Sen. Dianne Feinstein (D-Calif.): The question was was there a discrepancy between what she said and the CIA talking points. I only heard directly one part on one television show where she used just the CIA talking points. That’s all I heard. So if somebody else heard something different…
Question: Were the original talking points presented by the CIA changed during the inter-agency discussions…[inaudible]?
Sen. Dianne Feinstein (D-Calif.): Well, let me read the original talking point:
“The currently available information suggests that the demonstrations in Benghazi were spontaneously inspired by the protests at the United States Embassy in Cairo and evolved into a direct assault against United States diplomatic post in Benghazi and subsequently its annex. There are indications that extremists participated in the violent demonstrations.”
Then it went on:
“This assessment may change as additional information is collected and analyzed and as currently available information continues to be evaluated.”
My addition: That’s clearly what happened.
Last point, the investigation is ongoing and the United States government is working with Libyan authorities to bring justice to those responsible for the deaths of United States citizens.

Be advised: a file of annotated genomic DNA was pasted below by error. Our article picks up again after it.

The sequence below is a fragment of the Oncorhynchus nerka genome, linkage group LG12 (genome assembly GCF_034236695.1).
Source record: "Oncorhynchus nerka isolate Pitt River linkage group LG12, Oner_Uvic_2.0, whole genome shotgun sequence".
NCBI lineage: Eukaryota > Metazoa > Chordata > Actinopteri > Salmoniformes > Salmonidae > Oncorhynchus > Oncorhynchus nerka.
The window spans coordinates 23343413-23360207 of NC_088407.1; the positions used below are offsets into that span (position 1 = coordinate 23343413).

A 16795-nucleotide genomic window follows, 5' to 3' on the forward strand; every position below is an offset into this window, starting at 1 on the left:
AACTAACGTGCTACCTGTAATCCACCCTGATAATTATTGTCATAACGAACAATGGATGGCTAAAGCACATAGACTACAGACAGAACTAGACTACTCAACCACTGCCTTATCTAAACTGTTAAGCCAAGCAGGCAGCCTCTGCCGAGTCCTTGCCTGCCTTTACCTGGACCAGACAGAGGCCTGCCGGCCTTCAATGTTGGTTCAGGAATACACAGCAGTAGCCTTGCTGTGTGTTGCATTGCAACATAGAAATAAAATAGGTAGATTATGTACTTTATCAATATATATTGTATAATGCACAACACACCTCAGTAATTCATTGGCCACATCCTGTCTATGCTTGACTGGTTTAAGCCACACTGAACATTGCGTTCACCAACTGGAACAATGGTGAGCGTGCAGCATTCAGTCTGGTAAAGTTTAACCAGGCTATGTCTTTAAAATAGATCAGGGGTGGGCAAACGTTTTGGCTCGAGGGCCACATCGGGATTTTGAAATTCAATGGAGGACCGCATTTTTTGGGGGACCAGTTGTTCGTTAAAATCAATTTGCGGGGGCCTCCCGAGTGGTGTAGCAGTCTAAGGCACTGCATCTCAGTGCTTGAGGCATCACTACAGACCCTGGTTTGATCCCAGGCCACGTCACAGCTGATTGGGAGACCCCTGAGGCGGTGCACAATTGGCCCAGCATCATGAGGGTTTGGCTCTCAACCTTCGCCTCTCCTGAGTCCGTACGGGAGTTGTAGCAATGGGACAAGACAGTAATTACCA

This, as I understand it, was asked for by the House Committee – HPSC – and this was given to them. And then it subsequently became available to anybody, I guess, who asked for talking points, which the Ambassador did.
Now, as I understand the process, the CIA prepares additional talking points, which then go through the various components of the intelligence community. And those components either sign off on them, discuss them, and I believe the intelligence community signed off on these talking points.
Question: Were there changes made to them by the White House, State, any other…?
Sen. Dianne Feinstein (D-Calif.): Not to my knowledge.
Question: Why was there such an unprecedented amount of security today to protect General Petraeus?
Sen. Dianne Feinstein (D-Calif.): Now, I know that that’s rankling here. The General was both eager and willing to give us his views on this and his experience on this. And it’s very much appreciated, particularly because of the situation. We didn’t want to make it any more difficult for him. And you know, you people aren’t always the easiest. So you can blame it on us. We wanted to spare him that, and for any wait that you did, I apologize but you know there’s a lot of suffering going on.
Sen. Dianne Feinstein (D-Calif.): Well, I’m not going to give you any other conclusions at this time…Well, I’ve got a personal assessment, which will come out in our official report, and I think I really want to leave it that way on everything except for this one thing because I really think Ambassador Rice has been treated unfairly.